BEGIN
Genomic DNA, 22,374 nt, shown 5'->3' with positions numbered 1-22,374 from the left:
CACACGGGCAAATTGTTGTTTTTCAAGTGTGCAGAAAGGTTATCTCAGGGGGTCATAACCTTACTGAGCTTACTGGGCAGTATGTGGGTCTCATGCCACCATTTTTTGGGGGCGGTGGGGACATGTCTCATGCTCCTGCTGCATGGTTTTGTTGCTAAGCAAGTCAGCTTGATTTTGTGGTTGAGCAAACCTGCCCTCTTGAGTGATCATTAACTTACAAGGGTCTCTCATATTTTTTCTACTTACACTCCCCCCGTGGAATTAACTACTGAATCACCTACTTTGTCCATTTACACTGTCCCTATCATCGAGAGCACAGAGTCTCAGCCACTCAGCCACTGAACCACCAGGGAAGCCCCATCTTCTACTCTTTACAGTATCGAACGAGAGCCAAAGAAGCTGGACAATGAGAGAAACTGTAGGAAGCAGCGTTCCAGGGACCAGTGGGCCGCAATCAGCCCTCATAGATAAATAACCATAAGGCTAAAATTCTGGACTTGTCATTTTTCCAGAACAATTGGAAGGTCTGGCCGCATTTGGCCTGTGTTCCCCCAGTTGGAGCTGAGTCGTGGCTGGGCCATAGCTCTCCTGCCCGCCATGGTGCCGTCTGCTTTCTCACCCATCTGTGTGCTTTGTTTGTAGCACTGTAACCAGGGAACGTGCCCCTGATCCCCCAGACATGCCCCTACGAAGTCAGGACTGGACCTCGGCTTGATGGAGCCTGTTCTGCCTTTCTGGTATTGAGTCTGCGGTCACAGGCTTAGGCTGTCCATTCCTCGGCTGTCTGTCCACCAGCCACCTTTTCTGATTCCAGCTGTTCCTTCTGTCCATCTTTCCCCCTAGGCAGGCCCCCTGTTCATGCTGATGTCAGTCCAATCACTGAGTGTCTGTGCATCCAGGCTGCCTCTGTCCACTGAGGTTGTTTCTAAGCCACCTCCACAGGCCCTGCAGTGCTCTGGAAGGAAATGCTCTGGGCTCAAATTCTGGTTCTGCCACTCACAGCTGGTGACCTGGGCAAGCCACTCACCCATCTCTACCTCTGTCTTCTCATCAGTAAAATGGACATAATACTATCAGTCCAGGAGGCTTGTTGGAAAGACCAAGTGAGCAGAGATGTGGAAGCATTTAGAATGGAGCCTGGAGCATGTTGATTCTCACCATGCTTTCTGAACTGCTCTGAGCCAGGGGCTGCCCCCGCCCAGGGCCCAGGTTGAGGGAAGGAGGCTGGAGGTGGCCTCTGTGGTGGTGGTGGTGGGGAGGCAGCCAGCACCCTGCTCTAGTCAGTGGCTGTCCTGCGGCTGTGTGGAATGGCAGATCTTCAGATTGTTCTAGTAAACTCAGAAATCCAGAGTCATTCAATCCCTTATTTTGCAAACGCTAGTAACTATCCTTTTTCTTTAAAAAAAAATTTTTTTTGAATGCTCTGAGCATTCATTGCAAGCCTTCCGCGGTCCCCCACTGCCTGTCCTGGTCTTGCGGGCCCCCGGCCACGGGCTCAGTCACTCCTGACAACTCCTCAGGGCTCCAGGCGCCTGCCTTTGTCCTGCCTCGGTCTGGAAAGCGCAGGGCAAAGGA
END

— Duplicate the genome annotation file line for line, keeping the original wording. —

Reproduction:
Genomic DNA, 22,374 nt, shown 5'->3' with positions numbered 1-22,374 from the left:
CACACGGGCAAATTGTTGTTTTTCAAGTGTGCAGAAAGGTTATCTCAGGGGGTCATAACCTTACTGAGCTTACTGGGCAGTATGTGGGTCTCATGCCACCATTTTTTGGGGGCGGTGGGGACATGTCTCATGCTCCTGCTGCATGGTTTTGTTGCTAAGCAAGTCAGCTTGATTTTGTGGTTGAGCAAACCTGCCCTCTTGAGTGATCATTAACTTACAAGGGTCTCTCATATTTTTTCTACTTACACTCCCCCCGTGGAATTAACTACTGAATCACCTACTTTGTCCATTTACACTGTCCCTATCATCGAGAGCACAGAGTCTCAGCCACTCAGCCACTGAACCACCAGGGAAGCCCCATCTTCTACTCTTTACAGTATCGAACGAGAGCCAAAGAAGCTGGACAATGAGAGAAACTGTAGGAAGCAGCGTTCCAGGGACCAGTGGGCCGCAATCAGCCCTCATAGATAAATAACCATAAGGCTAAAATTCTGGACTTGTCATTTTTCCAGAACAATTGGAAGGTCTGGCCGCATTTGGCCTGTGTTCCCCCAGTTGGAGCTGAGTCGTGGCTGGGCCATAGCTCTCCTGCCCGCCATGGTGCCGTCTGCTTTCTCACCCATCTGTGTGCTTTGTTTGTAGCACTGTAACCAGGGAACGTGCCCCTGATCCCCCAGACATGCCCCTACGAAGTCAGGACTGGACCTCGGCTTGATGGAGCCTGTTCTGCCTTTCTGGTATTGAGTCTGCGGTCACAGGCTTAGGCTGTCCATTCCTCGGCTGTCTGTCCACCAGCCACCTTTTCTGATTCCAGCTGTTCCTTCTGTCCATCTTTCCCCCTAGGCAGGCCCCCTGTTCATGCTGATGTCAGTCCAATCACTGAGTGTCTGTGCATCCAGGCTGCCTCTGTCCACTGAGGTTGTTTCTAAGCCACCTCCACAGGCCCTGCAGTGCTCTGGAAGGAAATGCTCTGGGCTCAAATTCTGGTTCTGCCACTCACAGCTGGTGACCTGGGCAAGCCACTCACCCATCTCTACCTCTGTCTTCTCATCAGTAAAATGGACATAATACTATCAGTCCAGGAGGCTTGTTGGAAAGACCAAGTGAGCAGAGATGTGGAAGCATTTAGAATGGAGCCTGGAGCATGTTGATTCTCACCATGCTTTCTGAACTGCTCTGAGCCAGGGGCTGCCCCCGCCCAGGGCCCAGGTTGAGGGAAGGAGGCTGGAGGTGGCCTCTGTGGTGGTGGTGGTGGGGAGGCAGCCAGCACCCTGCTCTAGTCAGTGGCTGTCCTGCGGCTGTGTGGAATGGCAGATCTTCAGATTGTTCTAGTAAACTCAGAAATCCAGAGTCATTCAATCCCTTATTTTGCAAACGCTAGTAACTATCCTTTTTCTTTAAAAAAAAATTTTTTTTGAATGCTCTGAGCATTCATTGCAAGCCTTCCGCGGTCCCCCACTGCCTGTCCTGGTCTTGCGGGCCCCCGGCCACGGGCTCAGTCACTCCTGACAACTCCTCAGGGCTCCAGGCGCCTGCCTTTGTCCTGCCTCGGTCTGGAAAGCGCAGGGCAAAGGA